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Key takeaways from World Quality Report 2019 about intelligent automation

Tuukka Virtanen
November 13, 2019

World Quality Report 2019 analyzes global software testing and quality engineering trends. It collects insights from senior technology leaders from 32 countries across 10 industries. This blog summarizes the report’s chapter Intelligent automation and focuses on the future trends in test automation and robotic process automation (RPA).

Automation trends and challenges

The use of automation continues its growth, specifically in regression automation, model-based testing (MBT) and RPA. One of the biggest challenges organizations are facing is the volatile nature of business requirements. Coping with a high volume of frequently changing business requirements proves to be a challenge for organizations. The report sees the adoption of DevOps methods as a way to remedy the situation.

The other challenges include test data and test environments. Organizations are still asking, how to create test data and how to manage their test environments. According to the report, the senior tech leaders see the used tools and technologies as inadequate to deal with the ever-changing business requirements. 30% of them feel like there are too many different automation tools and frameworks. Many of these tools have poor interoperability and their poor compatibility may introduce new manual processes into the development pipeline.

The senior tech leaders predict that the development resources of 2020 are invested in the following technologies: test environment virtualization, MBT and RPA. They see that the biggest benefit of automation is better visibility and control into the testing process (63%), better test case reuse (57%) and better defect detection (56%). They estimate that their automation capabilities are on a good level. The problem is to match the correct automation expert with the correct team. Machine learning (ML) capabilities were considered to be of relatively low interest, which surprised the writers of the report, who believe ML capabilities become one of the most important capabilities for automation.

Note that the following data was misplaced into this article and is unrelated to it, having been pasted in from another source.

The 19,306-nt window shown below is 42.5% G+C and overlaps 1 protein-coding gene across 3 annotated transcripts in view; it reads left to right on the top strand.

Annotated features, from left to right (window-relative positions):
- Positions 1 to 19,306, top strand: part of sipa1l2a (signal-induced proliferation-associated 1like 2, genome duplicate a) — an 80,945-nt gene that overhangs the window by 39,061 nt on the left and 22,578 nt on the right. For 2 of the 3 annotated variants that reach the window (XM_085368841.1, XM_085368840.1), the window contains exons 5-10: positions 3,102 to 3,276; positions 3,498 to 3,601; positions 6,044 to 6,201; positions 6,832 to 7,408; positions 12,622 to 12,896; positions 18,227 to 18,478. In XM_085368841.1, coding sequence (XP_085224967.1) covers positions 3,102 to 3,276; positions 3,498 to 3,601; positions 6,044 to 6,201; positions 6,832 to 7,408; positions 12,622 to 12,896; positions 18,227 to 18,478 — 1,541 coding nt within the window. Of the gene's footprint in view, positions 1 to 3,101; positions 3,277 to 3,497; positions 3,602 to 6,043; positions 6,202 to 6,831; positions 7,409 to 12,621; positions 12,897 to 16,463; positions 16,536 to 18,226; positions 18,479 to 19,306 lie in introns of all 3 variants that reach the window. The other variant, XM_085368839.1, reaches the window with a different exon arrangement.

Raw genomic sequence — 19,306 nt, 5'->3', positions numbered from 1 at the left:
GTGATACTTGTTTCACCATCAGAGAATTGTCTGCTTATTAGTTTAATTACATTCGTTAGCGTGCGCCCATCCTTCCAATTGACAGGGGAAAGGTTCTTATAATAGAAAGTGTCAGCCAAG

Don’t automate without intelligence

Test automation has been a part of software development for almost 20 years. Still, in 2019, some of the improvements promised by test automation have not been realized. The report writes that the reason for this has been the straightforward automatization of manual steps, without intelligence.

Automation without intelligence can’t react to changes in code, can’t generate resources dynamically and can’t interpret or understand test results. This has led to a large amount of maintenance work. This additional work has eaten some of the potential gains of automation. The report believes that automation should be viewed as a platform, not just as a set of automation capabilities. When all the tools interact with each other in the same intelligent and connected space, in all the parts of the software development pipeline, all the promised benefits can be fully achieved.

Recommendations for smarter automation

The report gives five recommendations for designing more intelligent automation frameworks:

  1. Intelligent automation is intuitive: it can react to changes in code.
  2. Intelligent automation is dynamic: it can change its execution dynamically.
  3. Intelligent automation can create its own test environment: the environment can be created from a configuration file
  4. Intelligent automation can prioritize: Detects which test cases are more important for certain test runs.
  5. Intelligent automation can create its own test data: data can be created either by virtualization, by extrapolation or by creating it synthetically.

References: World Quality Report 2019, Sogeti

About the author

Consultant | Finland
Test automation consultant with technical experience in test automation and quality assurance. TMap Next certified Test Engineer with knowledge in test planning and execution and test design techniques. Master of Science in Information Management. Indie game development as a side project. Creative and visual thinker.


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